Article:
Canada Puts Up Neighborhood COVID Checkpoints to Stop People Leaving Home

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Scott Olson
Scott Olson

The Canadian province of British Columbia is so overwhelmed by the latest wave of the pandemic, it will be setting up checkpoints to ensure nobody moves from their local areas. The provincial prime minister, John Horgan, made the surprise announcement of what he called a “circuit breaker” plan that will become effective Friday, angering opposition leaders who had not been forewarned.

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“It came as a complete surprise,” Liberal leader Shirley Bond said, according to the Vancouver Sun. “The premier has had months to deal with the issue and consider potential travel restrictions. First, it was on the table, then it was off the table, there was a legal opinion, can’t do it, we’re not like other jurisdictions. Then today an announcement with zero details. People don’t know whether they can drive to work on Friday morning.”

Horgan said the measure will allow travel by those who can prove essential travel reasons, including work, but that all claims will be thoroughly validated and checkpoints will be set up throughout the province. He said they will also contact the ferry operators to various British Columbia islands and ask them to contact anyone with a booking to ensure their travel is essential. He said he would also work with the travel industry to make sure no bookings for tourism purposes are taken until the ban is lifted.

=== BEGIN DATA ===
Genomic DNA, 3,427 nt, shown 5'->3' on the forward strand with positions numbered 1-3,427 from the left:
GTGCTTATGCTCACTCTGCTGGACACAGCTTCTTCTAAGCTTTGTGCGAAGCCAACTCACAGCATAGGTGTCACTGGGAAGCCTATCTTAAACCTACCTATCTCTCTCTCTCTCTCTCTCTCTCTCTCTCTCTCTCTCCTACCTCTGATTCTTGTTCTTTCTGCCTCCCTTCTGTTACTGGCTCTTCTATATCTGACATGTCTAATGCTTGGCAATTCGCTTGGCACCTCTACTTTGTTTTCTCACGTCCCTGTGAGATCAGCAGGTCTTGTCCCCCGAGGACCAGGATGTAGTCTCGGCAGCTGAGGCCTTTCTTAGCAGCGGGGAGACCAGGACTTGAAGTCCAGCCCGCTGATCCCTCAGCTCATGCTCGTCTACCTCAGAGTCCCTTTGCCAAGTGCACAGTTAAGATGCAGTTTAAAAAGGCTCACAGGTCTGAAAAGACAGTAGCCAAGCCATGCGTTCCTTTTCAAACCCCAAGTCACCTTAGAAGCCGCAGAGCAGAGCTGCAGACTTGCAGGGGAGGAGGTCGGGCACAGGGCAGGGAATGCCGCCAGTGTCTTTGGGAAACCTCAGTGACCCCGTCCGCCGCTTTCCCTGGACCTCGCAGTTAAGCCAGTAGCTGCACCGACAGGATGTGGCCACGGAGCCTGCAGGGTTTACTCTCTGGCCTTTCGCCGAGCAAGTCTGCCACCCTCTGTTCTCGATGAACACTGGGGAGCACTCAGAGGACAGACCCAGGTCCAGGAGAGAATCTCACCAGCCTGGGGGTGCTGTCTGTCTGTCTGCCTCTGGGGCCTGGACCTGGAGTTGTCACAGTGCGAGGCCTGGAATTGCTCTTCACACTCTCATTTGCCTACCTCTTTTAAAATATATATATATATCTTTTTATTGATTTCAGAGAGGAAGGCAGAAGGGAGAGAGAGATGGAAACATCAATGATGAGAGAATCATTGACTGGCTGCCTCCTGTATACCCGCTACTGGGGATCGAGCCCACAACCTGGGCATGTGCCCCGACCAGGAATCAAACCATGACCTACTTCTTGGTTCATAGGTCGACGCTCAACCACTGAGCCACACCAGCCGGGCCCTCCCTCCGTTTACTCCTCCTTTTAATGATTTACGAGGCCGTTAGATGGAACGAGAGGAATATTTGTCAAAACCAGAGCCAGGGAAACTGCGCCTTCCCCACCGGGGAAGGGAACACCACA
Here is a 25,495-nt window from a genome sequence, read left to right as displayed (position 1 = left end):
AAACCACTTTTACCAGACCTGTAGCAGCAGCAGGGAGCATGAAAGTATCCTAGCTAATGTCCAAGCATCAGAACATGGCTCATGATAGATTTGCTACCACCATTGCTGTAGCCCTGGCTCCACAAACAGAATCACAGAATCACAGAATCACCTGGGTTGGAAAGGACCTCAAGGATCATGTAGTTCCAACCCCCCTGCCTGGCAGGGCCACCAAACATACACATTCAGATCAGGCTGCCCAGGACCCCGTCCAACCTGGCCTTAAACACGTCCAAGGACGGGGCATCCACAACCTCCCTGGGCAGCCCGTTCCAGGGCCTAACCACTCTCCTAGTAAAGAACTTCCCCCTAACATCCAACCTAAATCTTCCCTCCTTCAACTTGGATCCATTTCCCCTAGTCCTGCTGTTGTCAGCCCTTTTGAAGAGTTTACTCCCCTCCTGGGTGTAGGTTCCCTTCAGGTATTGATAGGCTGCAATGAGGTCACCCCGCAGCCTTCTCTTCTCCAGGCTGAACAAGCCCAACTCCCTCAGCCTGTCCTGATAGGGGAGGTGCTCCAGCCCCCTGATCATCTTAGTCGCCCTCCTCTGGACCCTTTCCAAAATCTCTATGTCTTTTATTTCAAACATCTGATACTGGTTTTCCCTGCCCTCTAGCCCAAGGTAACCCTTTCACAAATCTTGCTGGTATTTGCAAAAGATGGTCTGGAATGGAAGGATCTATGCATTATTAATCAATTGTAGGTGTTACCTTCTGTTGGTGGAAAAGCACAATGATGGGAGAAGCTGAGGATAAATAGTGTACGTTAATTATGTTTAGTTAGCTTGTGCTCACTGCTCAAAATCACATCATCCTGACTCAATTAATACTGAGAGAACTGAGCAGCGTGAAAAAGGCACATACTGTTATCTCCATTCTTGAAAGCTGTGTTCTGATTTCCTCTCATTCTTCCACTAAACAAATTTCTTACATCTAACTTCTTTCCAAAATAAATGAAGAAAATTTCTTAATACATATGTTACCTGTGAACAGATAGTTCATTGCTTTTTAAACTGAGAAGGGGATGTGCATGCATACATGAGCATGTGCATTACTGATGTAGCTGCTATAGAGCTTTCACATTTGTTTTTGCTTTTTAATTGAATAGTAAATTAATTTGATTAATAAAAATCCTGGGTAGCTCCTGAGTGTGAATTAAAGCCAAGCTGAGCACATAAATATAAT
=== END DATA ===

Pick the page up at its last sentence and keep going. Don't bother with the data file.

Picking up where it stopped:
“They will be random and there will be a fine if you were traveling outside of your area without legitimate reasons,” Horgan said, adding that he is aware of concerns over how this may disproportionately target Black and Indigenous communities.

“This is about travel,” Horgan said. “There will be no additional authority given to police.” British Columbia will also extend its ban on indoor dining and drinking until the end of May.

Canada has been especially hard hit by the latest wave of the pandemic, in part due to a lack of vaccine supplies from the U.S., which has slowed their vaccine rollout program. So far, the country has relied mostly on the controversial AstraZeneca vaccine, for which they will also now lower the recommended age to get the jab from 55 to 40. Currently, hospital occupancy across the province is nearly 95 percent, meaning many with other health issues are unable to get the care they need.

Ontario, which is where Canada’s largest city Toronto is based, had also toyed with travel restrictions but determined that it would impinge on civil liberties and invite racial profiling. Instead, the city of Toronto is under strict lockdowns.

Travel restrictions have been commonplace in Europe and elsewhere, but largely unused in North America during the pandemic.

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